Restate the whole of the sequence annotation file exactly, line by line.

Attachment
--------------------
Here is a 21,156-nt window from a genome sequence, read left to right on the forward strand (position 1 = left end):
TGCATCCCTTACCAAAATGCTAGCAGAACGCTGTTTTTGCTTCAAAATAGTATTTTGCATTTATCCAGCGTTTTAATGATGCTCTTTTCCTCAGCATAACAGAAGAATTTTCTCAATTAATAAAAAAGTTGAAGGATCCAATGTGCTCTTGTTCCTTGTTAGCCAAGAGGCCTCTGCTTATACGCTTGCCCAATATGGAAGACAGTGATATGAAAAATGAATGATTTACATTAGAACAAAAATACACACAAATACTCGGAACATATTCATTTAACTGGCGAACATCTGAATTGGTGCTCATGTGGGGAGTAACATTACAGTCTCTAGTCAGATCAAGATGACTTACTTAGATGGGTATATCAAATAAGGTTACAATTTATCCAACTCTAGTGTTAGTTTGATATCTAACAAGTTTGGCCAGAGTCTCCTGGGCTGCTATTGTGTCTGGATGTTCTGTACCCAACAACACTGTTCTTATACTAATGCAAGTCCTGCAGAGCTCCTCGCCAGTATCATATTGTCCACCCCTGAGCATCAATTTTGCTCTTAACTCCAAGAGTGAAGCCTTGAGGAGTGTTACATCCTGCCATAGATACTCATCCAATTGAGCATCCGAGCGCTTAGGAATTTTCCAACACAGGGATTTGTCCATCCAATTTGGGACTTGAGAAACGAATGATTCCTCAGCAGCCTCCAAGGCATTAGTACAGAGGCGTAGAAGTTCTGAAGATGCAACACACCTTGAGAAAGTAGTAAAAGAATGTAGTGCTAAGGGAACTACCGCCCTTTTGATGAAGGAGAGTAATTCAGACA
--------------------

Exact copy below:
Here is a 21,156-nt window from a genome sequence, read left to right on the forward strand (position 1 = left end):
TGCATCCCTTACCAAAATGCTAGCAGAACGCTGTTTTTGCTTCAAAATAGTATTTTGCATTTATCCAGCGTTTTAATGATGCTCTTTTCCTCAGCATAACAGAAGAATTTTCTCAATTAATAAAAAAGTTGAAGGATCCAATGTGCTCTTGTTCCTTGTTAGCCAAGAGGCCTCTGCTTATACGCTTGCCCAATATGGAAGACAGTGATATGAAAAATGAATGATTTACATTAGAACAAAAATACACACAAATACTCGGAACATATTCATTTAACTGGCGAACATCTGAATTGGTGCTCATGTGGGGAGTAACATTACAGTCTCTAGTCAGATCAAGATGACTTACTTAGATGGGTATATCAAATAAGGTTACAATTTATCCAACTCTAGTGTTAGTTTGATATCTAACAAGTTTGGCCAGAGTCTCCTGGGCTGCTATTGTGTCTGGATGTTCTGTACCCAACAACACTGTTCTTATACTAATGCAAGTCCTGCAGAGCTCCTCGCCAGTATCATATTGTCCACCCCTGAGCATCAATTTTGCTCTTAACTCCAAGAGTGAAGCCTTGAGGAGTGTTACATCCTGCCATAGATACTCATCCAATTGAGCATCCGAGCGCTTAGGAATTTTCCAACACAGGGATTTGTCCATCCAATTTGGGACTTGAGAAACGAATGATTCCTCAGCAGCCTCCAAGGCATTAGTACAGAGGCGTAGAAGTTCTGAAGATGCAACACACCTTGAGAAAGTAGTAAAAGAATGTAGTGCTAAGGGAACTACCGCCCTTTTGATGAAGGAGAGTAATTCAGACA